Residential Tenancies

30th March 2020

The Coronavirus Act 2020 came into force on 26 March 2020. 

Section 81 and Schedule 26 of the Act gives emergency provisions in relation to residential tenancies such as ASTs during this Coronavirus pandemic. 

Any Section 21 Notice (there is a new one) and any Section 8 Notice given to a tenant between now and 30 September 2020 must give the tenant at least 3 months’ notice of your intention to evict them.  This is regardless of any provision in the tenancy agreement or the law existing at the time the AST was entered into.

Prior to this, Section 21 had provided 2 months’ notice and Section 8, depending on the ground being used, but for Grounds 8, 10 and 11 in relation to rent arrears, it was just 2 weeks.

The intention was, and the Government announced this, that no tenant could be evicted for 3 months for being unable to pay their rent because of the Coronavirus.

However, the courts have taken this a giant leap forward by placing a blanket ban on housing possession proceedings for 90 days.  It does not matter if the claim is already in court, a possession order has been made or a bailiff’s appointment has been requested.  Nothing will move in the courts now in relation to housing possessions until the end of 3 months and there is a possibility that this will be extended depending on the progress of the Coronavirus.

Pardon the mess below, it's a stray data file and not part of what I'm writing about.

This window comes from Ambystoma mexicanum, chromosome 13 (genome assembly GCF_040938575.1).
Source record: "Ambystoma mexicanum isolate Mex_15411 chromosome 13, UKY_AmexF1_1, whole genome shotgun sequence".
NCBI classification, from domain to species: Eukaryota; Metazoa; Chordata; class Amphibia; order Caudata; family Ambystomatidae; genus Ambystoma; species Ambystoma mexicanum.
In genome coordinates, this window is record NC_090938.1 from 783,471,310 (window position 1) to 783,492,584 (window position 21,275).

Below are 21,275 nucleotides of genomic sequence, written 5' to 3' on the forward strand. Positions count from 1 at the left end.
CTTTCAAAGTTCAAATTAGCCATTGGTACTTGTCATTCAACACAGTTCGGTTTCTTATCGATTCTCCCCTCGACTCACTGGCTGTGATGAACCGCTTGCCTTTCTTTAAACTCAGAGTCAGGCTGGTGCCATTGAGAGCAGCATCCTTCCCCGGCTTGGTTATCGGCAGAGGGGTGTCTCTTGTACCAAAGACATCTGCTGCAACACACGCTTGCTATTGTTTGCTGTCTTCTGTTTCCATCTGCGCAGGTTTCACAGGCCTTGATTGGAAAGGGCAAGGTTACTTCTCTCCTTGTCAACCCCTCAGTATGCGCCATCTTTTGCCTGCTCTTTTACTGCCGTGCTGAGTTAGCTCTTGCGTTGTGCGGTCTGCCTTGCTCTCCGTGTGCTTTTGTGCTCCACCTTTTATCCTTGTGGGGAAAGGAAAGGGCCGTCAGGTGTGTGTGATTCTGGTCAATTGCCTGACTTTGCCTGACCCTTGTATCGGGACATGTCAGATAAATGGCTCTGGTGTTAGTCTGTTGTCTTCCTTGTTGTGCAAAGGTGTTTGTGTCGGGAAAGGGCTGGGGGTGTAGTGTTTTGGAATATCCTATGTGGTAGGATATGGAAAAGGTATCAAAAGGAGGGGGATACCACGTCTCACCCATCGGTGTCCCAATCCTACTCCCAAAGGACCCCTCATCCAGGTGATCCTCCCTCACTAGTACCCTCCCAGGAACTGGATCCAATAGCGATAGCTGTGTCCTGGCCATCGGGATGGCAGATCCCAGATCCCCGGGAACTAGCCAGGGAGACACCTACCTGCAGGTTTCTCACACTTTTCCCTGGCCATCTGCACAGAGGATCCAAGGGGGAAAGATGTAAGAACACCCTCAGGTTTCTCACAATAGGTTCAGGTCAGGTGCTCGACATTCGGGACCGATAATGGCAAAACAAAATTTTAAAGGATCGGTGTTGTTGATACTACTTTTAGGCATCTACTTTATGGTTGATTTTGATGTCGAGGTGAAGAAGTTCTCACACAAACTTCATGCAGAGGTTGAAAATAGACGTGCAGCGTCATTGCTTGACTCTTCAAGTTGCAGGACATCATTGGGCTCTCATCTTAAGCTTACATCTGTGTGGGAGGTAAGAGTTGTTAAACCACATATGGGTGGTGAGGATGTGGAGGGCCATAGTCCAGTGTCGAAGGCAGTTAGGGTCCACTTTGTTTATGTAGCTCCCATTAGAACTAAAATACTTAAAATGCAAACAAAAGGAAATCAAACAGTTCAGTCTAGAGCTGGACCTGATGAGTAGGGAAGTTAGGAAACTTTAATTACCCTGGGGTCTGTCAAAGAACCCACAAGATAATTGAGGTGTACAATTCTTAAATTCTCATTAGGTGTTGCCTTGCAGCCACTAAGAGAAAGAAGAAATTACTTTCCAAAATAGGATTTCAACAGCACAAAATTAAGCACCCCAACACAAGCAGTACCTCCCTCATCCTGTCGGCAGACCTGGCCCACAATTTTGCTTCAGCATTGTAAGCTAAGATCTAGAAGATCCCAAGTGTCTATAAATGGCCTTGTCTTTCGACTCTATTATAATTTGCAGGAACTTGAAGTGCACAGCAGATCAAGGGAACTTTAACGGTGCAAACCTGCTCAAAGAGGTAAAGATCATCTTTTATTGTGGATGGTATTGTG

So, where there were grounds for possession long before the Coronavirus affected this country, those claims are also being put on hold.  

We have heard rumours of tenants and letting agents telling landlords that rent is not payable to them for 3 months.  There is a suggestion that there is an automatic rent payment holiday for tenants.  This is not the case.  Rent remains due.  The Government is hoping that mortgage payment holidays open to landlords of buy to let properties will alleviate some of the pressure imposed on them by tenants not being able to pay rent.  However, whatever rent or mortgage payment holiday that may be agreed, rest assured it is payable either at the end of the term or by additional payments made on top of instalment payments later in the contract term.

The feeling is that come the end of the ban on possession proceedings by Public Health England it will result in a build-up of approximately 25,000 possession claims and no doubt the courts and the bailiffs will not be able to deal with all of these for a significant amount of time.    

For more information on this and any residential tenancy issue please call: 

Jacqui Swann on 01935 846254 or e-mail at jacqui.swann@battens.co.uk